“You make a decent income, but you can't afford to make a down payment on a piece of real estate, so you rent for a few years. But because the price of real estate is growing many times faster as the overall economy, the longer you wait, the less you can afford to buy. And in Chinese culture, if you can't afford a home, you can't start a family, and so forth.”
Inflation in China
China has traditionally been very cheap. In the 1980s, one could pay 16 cents to be admitted into a public bath which provided a piece of soap, a towel and a bed. After the Deng economic reforms began taking hold in the 1980s it began increasing. Consumer inflation rose 17.5 percent in 1989; 3 percent 1991; 5 percent 1992; 13 percent 1993; 27 percent in 1994. The price of many basic foods and grains increased 60 percent in the early 1990s.
Inflation was running at 5 percent and 6 percent in the 2000s with prices for things like textiles, cell phones and cars falling while those for gasoline and food rose. The government has used price controls to keep inflation in check. In 2005 as some inflation pressures were easing there was discussion of lifting price controls.
In recent years high inflation has been painful to average Chinese. Soaring prices for pork, vegetables and other staples have authorities worried about the potential for social unrest. So has a property bubble that has put home ownership out of reach of millions, exacerbating the gulf between rich and poor. The poor suffer the most. Poor families spend up to half their incomes on food and are hard hit by high price rises. Businesses, meanwhile, have to cope with rising labor costs, energy shortages and higher borrowing costs.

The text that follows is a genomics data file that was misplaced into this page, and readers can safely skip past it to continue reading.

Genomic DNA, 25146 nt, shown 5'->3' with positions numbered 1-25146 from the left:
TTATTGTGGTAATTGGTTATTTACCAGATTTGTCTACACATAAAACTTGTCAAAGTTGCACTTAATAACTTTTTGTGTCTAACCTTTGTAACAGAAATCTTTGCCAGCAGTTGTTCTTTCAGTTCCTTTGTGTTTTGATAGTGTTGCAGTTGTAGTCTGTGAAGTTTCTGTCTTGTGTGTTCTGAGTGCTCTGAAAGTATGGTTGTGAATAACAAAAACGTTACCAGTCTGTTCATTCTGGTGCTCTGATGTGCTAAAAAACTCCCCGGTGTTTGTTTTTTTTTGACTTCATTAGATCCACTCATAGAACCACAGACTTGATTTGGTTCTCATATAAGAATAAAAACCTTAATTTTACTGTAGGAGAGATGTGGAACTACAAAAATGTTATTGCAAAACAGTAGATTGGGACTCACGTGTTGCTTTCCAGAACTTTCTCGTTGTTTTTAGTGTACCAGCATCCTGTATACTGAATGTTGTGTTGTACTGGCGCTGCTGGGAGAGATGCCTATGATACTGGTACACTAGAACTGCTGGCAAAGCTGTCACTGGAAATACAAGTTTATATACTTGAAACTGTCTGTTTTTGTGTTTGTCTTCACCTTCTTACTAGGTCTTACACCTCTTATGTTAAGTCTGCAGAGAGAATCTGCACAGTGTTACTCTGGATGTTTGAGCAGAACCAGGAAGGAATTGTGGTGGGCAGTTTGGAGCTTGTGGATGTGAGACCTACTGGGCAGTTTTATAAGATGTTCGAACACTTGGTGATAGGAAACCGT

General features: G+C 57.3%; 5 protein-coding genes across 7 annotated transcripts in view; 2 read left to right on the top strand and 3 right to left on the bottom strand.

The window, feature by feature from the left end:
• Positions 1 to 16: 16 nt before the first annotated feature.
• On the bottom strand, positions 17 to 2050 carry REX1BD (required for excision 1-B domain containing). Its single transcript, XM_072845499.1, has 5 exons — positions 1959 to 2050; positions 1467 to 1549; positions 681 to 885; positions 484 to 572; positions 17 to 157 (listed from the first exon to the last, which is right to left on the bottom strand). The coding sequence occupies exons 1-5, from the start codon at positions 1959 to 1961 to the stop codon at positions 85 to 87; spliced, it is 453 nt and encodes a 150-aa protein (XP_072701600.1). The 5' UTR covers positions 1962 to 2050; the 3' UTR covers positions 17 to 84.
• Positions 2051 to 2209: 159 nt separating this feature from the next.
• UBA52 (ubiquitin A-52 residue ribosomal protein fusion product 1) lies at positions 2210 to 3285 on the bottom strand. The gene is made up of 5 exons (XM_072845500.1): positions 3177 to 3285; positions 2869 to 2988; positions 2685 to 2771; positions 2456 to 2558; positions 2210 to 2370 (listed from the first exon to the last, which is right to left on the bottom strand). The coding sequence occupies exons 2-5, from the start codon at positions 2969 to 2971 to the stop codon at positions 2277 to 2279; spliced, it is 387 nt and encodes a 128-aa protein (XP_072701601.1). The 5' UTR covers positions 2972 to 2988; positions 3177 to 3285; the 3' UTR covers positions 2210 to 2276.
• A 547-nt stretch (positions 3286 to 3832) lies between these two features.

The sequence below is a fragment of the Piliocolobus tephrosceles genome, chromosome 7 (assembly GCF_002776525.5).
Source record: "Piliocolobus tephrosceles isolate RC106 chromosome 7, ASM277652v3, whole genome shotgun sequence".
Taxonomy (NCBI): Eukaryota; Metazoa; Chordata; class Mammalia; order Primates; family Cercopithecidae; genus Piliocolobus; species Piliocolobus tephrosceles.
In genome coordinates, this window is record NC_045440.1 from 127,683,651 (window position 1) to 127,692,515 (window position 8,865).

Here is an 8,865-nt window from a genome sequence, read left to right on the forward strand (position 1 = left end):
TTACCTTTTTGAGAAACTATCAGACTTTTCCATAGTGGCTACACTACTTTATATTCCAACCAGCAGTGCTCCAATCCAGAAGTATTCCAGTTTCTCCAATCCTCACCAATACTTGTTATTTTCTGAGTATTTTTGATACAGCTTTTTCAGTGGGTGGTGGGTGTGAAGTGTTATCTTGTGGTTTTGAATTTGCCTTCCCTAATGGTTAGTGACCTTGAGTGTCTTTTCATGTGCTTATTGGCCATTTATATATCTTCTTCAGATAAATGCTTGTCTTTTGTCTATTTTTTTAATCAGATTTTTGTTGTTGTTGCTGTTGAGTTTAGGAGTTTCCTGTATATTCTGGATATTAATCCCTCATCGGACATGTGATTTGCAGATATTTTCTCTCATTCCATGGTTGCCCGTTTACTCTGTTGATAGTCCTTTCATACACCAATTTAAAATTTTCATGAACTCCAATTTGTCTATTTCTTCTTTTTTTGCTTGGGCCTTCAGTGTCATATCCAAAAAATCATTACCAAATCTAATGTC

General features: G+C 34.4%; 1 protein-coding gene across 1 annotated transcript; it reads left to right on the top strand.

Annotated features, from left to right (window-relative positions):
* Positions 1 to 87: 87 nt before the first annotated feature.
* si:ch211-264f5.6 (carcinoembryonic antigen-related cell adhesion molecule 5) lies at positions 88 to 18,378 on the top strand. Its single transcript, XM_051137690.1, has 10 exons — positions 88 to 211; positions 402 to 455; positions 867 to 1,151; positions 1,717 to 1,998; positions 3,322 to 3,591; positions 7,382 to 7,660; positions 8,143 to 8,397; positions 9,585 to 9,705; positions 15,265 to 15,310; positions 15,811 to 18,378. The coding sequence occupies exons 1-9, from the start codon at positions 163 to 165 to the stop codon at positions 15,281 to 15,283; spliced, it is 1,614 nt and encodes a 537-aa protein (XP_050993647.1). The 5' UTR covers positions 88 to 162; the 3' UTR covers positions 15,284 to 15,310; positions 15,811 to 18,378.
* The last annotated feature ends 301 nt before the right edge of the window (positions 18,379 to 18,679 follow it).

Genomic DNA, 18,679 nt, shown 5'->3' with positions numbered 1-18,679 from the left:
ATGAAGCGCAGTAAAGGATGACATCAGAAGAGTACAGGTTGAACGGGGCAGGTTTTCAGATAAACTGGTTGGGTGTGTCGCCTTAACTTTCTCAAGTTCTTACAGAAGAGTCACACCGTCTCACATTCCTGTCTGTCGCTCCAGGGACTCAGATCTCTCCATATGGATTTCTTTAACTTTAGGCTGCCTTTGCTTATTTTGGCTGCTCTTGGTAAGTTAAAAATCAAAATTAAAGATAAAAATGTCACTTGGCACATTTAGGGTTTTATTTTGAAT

The Chinese government is fearful of high inflation. Through China’s history major social upheavals and unrest have occurred when prices were high and people took to the streets to protest. High prices was one of the main forces behind the Tiananmen square protests in 1989.
High inflation endangers China’s status as the low-cost workshop for the world. It also limits China's ability to offset slowdowns by launching new stimulus packages. If the government’s efforts to fight inflation cause the economy to stumble, that will cloud the outlook for international businesses — whether multinationals like General Electric or copper miners in Chile — that have been counting on China for growth.
Food prices account for a third of the consumer price index used to measure inflation. “Actual numbers are worse than officially reported,” Carmen M. Reinhart, an economist at the Peterson Institute for International Economics in Washington, told the New York Times. Chinese and Western economists say that the index understates the true extent of inflation because of methodology problems. The National Bureau of Statistics has said that it is trying to improve the index.
High Inflation in China in 2010 and 2011
Inflation rose 5.1 percent in November 2010, the first time it exceed 5 percent in two years. This was on the heels of a 4.4 percent rise in October and followed by a 4.6 percent rise in December . The government anticipated price increases and took measures boost supplies of goods whose supplies were reduced by summer floods and winter cold napes but the measures took sem tie to kick in and prices were higher than had been hoped.